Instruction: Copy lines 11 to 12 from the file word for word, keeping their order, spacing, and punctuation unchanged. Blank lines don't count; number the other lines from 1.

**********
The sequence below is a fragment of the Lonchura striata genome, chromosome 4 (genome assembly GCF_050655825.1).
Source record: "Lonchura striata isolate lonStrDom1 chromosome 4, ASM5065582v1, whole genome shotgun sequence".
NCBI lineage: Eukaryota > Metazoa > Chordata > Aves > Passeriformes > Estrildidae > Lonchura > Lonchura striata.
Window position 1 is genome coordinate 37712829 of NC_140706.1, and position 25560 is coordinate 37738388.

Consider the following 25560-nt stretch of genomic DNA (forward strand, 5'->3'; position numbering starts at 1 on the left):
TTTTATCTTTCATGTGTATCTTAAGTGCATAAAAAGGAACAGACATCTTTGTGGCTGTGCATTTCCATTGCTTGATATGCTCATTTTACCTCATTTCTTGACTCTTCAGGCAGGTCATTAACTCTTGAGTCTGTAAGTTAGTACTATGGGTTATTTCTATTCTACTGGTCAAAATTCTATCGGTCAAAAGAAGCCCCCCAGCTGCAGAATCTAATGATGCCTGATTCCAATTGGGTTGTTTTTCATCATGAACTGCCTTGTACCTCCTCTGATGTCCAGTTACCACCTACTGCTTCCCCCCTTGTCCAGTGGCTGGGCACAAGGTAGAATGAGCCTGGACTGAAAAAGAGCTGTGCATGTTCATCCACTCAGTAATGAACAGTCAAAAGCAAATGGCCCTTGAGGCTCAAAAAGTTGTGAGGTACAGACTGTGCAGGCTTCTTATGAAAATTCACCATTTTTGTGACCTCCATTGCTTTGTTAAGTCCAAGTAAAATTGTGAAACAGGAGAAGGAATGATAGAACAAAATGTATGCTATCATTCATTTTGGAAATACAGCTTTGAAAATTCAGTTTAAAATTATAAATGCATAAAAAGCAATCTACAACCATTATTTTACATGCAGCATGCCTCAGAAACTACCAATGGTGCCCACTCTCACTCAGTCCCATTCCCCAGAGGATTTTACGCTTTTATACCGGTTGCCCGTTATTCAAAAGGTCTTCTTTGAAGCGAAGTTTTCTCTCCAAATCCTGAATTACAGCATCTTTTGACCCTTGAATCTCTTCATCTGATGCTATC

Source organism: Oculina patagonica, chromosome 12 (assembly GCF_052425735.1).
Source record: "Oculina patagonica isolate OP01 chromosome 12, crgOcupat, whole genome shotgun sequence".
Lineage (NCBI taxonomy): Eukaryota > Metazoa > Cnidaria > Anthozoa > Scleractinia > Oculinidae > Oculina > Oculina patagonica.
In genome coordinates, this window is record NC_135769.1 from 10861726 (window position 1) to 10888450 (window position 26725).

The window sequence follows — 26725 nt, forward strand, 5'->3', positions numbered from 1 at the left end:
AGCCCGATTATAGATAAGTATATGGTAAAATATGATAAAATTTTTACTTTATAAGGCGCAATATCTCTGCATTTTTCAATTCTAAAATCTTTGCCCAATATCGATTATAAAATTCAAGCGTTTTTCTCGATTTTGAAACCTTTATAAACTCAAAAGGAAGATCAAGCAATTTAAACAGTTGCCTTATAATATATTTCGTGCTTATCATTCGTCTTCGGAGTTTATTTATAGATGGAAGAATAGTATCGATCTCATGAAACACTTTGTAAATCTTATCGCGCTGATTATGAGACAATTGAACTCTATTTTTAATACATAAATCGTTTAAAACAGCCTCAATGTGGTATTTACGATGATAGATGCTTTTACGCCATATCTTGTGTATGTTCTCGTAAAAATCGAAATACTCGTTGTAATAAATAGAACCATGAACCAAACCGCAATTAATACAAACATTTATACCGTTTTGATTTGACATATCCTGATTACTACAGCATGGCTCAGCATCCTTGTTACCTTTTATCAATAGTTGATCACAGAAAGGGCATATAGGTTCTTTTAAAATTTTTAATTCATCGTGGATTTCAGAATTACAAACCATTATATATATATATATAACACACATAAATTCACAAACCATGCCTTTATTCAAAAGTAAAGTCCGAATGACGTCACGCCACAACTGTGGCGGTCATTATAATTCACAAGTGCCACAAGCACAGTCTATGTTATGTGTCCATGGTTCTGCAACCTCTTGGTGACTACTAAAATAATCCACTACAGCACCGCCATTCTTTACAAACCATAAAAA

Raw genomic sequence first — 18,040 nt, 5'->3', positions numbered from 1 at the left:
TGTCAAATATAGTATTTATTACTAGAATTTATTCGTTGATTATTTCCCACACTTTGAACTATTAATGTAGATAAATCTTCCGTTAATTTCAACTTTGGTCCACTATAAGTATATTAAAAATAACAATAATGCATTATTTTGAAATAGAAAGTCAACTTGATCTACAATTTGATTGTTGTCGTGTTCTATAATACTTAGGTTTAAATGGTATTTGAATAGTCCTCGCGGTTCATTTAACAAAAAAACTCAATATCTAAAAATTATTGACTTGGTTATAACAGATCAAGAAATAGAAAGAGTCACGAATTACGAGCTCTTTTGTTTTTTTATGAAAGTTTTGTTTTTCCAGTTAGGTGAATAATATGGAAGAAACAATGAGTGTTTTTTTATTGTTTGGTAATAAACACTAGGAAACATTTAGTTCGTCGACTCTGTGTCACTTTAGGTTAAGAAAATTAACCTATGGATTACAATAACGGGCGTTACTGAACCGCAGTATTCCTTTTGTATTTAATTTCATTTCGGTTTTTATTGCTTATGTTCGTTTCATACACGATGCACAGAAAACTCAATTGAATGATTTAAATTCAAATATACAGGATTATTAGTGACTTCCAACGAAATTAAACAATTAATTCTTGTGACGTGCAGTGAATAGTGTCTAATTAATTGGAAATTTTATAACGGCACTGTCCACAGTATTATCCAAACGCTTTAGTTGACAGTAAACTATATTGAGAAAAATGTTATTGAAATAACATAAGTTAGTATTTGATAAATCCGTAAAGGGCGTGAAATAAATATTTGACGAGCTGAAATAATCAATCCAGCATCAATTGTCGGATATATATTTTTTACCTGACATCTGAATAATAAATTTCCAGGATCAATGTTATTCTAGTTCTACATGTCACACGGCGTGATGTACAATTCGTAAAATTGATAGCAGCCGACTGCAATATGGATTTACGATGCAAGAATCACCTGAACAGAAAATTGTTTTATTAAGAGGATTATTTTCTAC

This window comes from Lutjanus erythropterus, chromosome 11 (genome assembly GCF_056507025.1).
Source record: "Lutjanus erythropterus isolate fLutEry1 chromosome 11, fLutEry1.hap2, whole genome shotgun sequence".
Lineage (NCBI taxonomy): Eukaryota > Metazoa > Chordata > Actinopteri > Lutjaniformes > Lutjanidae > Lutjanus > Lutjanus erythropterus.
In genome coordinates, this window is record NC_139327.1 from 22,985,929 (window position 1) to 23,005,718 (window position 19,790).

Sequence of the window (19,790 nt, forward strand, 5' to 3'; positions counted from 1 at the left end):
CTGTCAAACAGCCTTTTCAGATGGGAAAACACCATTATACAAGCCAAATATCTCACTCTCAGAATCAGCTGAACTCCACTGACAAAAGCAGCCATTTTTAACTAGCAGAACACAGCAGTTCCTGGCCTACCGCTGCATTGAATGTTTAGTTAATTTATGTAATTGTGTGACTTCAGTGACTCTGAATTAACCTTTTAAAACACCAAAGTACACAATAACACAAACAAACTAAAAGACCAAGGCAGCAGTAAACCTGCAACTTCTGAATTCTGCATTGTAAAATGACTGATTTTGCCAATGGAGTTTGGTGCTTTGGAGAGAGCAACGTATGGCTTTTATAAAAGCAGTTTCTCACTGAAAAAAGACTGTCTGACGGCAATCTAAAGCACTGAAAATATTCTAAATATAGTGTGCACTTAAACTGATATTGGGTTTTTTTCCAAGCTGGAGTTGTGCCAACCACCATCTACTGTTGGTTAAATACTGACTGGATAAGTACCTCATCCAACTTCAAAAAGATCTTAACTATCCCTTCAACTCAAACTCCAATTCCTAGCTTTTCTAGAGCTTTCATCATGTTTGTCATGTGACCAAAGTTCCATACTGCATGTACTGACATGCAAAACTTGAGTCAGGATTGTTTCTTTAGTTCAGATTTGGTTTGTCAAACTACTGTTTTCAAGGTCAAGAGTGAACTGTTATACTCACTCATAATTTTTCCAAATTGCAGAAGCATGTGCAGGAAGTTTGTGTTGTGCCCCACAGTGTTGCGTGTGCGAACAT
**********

The window sequence follows — 26725 nt, forward strand, 5'->3', positions numbered from 1 at the left end:
AGCCCGATTATAGATAAGTATATGGTAAAATATGATAAAATTTTTACTTTATAAGGCGCAATATCTCTGCATTTTTCAATTCTAAAATCTTTGCCCAATATCGATTATAAAATTCAAGCGTTTTTCTCGATTTTGAAACCTTTATAAACTCAAAAGGAAGATCAAGCAATTTAAACAGTTGCCTTATAATATATTTCGTGCTTATCATTCGTCTTCGGAGTTTATTTATAGATGGAAGAATAGTATCGATCTCATGAAACACTTTGTAAATCTTATCGCGCTGATTATGAGACAATTGAACTCTATTTTTAATACATAAATCGTTTAAAACAGCCTCAATGTGGTATTTACGATGATAGATGCTTTTACGCCATATCTTGTGTATGTTCTCGTAAAAATCGAAATACTCGTTGTAATAAATAGAACCATGAACCAAACCGCAATTAATACAAACATTTATACCGTTTTGATTTGACATATCCTGATTACTACAGCATGGCTCAGCATCCTTGTTACCTTTTATCAATAGTTGATCACAGAAAGGGCATATAGGTTCTTTTAAAATTTTTAATTCATCGTGGATTTCAGAATTACAAACCATTATATATATATATATAACACACATAAATTCACAAACCATGCCTTTATTCAAAAGTAAAGTCCGAATGACGTCACGCCACAACTGTGGCGGTCATTATAATTCACAAGTGCCACAAGCACAGTCTATGTTATGTGTCCATGGTTCTGCAACCTCTTGGTGACTACTAAAATAATCCACTACAGCACCGCCATTCTTTACAAACCATAAAAA